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10 Things I Learned in a Creative Hot House



Ogilvy NY CCO Corinna Falusi shares her experience from a 2-week brainstorm session

10 Things I Learned in a Creative Hot House

Last summer, about 20 of my colleagues from around the global Ogilvy network and I as well as executives from The Coca-Cola Company, all took up residence in a brownstone in the Clinton Hill section of Brooklyn for a 2- week brainstorm. 

We had a problem to solve: research showed that in the U.S. 80% of people never tried Coke Zero. And if they have tried it, they think it tastes just like any diet soda. Yet 60% of people who do try it, like it. 

So, how could we get more people to taste Coke Zero?

The client needed a new campaign, and nobody thought that the idea we would ultimately sell in would be a trial campaign, but that’s what they bought, and incidentally, that’s the work that’s been entered into Cannes this year. 

Every day for 14 days, we began work at 9:30 a.m. and continued well into the night—in the living room, dining room, kitchen, bedrooms, den, backyard, front steps. People in the neighborhood began to address us by name on trips to the deli. 

Because there’s already a lot of creative tension at the beginning of any hot house session, it’s important to agree on the essentials right from the start: the foremost being food and what to order in for that many people from different cultures. We chose cuisine themes each day, which Brooklyn was well equipped to satisfy—Hungarian, Greek, Ethiopian, Mexican, Vietnamese, etc.; you name it, Brooklyn can deliver it. 

Here are some of the lessons one can learn about life and human behavior when spending that much time in such close quarters with the clock ticking towards an important goal.

1. Surprisingly, the one food on which we imposed a moratorium was pizza. It reminded everyone of too many late nights at the office and was therefore banned.

2. The personality of the family with four kids who live in that brownstone year-round (they were on vacation) became evident by their detritus—toys, shoes, and worn-down couch cushions were just a few indications of the bonhomie that takes place when they’re home.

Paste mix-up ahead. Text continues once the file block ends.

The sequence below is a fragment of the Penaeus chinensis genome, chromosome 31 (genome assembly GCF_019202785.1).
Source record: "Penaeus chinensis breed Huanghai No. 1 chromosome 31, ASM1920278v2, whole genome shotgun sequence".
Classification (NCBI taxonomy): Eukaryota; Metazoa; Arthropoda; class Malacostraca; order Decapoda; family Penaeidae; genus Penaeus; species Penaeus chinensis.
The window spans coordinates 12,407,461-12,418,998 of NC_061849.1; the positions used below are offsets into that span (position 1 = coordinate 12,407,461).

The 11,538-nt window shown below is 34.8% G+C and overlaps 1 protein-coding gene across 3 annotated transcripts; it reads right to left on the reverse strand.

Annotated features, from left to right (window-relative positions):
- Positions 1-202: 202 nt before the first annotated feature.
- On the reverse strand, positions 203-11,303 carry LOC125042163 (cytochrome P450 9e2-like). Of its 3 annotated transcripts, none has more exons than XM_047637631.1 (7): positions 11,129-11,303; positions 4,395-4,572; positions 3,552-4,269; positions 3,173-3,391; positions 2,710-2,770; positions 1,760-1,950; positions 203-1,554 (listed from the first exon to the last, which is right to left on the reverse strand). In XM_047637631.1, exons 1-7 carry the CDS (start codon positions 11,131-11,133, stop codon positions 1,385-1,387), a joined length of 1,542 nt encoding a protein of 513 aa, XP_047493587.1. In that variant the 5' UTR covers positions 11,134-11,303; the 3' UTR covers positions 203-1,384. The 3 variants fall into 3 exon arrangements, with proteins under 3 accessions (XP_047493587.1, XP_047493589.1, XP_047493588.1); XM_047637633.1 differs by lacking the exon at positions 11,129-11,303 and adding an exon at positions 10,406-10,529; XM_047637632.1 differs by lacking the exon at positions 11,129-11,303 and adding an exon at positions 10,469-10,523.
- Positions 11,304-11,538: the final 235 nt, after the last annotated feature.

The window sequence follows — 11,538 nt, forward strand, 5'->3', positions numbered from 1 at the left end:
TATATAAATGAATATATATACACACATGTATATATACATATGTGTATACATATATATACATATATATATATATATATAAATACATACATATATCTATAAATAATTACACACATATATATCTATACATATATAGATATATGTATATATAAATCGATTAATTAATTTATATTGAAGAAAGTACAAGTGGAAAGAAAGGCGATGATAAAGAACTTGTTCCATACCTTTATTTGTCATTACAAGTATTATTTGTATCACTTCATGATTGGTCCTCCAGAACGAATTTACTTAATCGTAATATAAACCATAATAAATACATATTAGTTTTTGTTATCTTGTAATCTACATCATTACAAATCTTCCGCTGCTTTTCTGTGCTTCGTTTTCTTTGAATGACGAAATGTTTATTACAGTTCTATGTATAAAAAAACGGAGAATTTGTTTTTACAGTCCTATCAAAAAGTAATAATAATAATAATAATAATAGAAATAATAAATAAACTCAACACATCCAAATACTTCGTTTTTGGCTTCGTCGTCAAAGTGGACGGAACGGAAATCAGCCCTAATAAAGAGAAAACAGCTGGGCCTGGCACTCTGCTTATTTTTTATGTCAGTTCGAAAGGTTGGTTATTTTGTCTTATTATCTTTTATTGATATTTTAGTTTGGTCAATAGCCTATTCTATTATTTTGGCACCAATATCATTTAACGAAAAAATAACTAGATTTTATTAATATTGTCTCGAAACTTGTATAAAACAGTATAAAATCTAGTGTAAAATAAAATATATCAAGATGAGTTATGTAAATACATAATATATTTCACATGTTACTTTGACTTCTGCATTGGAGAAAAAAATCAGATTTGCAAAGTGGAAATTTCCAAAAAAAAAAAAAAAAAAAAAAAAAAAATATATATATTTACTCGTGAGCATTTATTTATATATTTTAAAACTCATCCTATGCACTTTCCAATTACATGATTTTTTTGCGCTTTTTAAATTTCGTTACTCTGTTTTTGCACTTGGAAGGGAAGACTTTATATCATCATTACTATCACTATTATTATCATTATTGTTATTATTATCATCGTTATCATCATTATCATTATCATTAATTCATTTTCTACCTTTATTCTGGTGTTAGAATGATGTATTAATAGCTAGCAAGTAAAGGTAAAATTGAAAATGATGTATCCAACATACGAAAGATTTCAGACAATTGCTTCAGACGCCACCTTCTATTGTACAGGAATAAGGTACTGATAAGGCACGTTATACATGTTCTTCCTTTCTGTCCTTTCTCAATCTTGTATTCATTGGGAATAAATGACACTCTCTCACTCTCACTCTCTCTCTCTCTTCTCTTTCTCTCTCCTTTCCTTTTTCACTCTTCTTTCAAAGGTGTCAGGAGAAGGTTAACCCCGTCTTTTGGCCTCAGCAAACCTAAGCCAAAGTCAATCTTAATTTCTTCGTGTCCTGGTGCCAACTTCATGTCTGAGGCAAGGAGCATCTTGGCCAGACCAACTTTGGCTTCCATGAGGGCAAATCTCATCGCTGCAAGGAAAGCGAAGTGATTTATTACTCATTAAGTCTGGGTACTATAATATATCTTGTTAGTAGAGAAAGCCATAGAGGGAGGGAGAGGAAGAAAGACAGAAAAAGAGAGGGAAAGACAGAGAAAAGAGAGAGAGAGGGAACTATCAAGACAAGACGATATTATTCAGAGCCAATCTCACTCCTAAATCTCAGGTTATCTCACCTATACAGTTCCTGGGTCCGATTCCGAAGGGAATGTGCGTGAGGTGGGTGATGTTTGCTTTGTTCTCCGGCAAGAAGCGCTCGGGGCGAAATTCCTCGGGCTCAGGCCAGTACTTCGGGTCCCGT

3. It is very hard to navigate through a family home and not stumble over hundreds of computer charger cables and bodies working in any available corner. 

4. It takes as much time cleaning up a house for our clients to come in as it does to prepare the actual client presentations. 

5. My biggest surprise—it never felt like work even though that’s all we did. Being creative without distractions can be beautiful and inspiring. 

6. The smallest room in the house, one of the kid’s rooms, was the most popular because it had a bunk bed and a great selection of He-Man figures.

7. Fights broke out, not about the creative, but in lines for the bathrooms. 

8. Looming deadlines make people surprisingly blunt and thick-skinned. 

9. Friendships were formed and romances bloomed but what happened in Clinton Hills stays in Clinton Hill. 

10. Having a developer who can bring ideas to life in real time generates an intense willingness to try even far-fetched ideas, hence the idea that the client bought—Drinkable Advertising.

And that’s what we did, we made advertising drinkable. From OOH, to social, to digital, to print, every medium became an opportunity for people to end up with a Coke Zero in their hand.

The campaign launched during March Madness earlier this year carrying the tagline, “You don’t know Zero “‘til you’ve tried it.”

We created a two-story high traveling billboard that toured some U.S. cities dispensing real Coke Zero. Print ads contained detachable cups that could be redeemed and filled with free Coke Zero. We even made TV and radio drinkable by using the audio recognition technology Shazam in an unusual way. March Madness viewers who watched Coke Zero commercials could open Shazam, hold their phones up to the TV screen, and get a Coke Zero “poured” into their smartphones. They can then redeem a free coke zero at Target.

All in all, the tension, the thinking, the cultures, languages and ideas gave us the feeling of anything being possible. It’s what kept us going even when energy flagged. The ebullience that comes with getting to that big idea never gets old.

Corinna Falusi is chief creative officer of the New York office of Ogilvy & Mather Advertising

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Ogilvy North America, Mon, 22 Jun 2015 11:54:03 GMT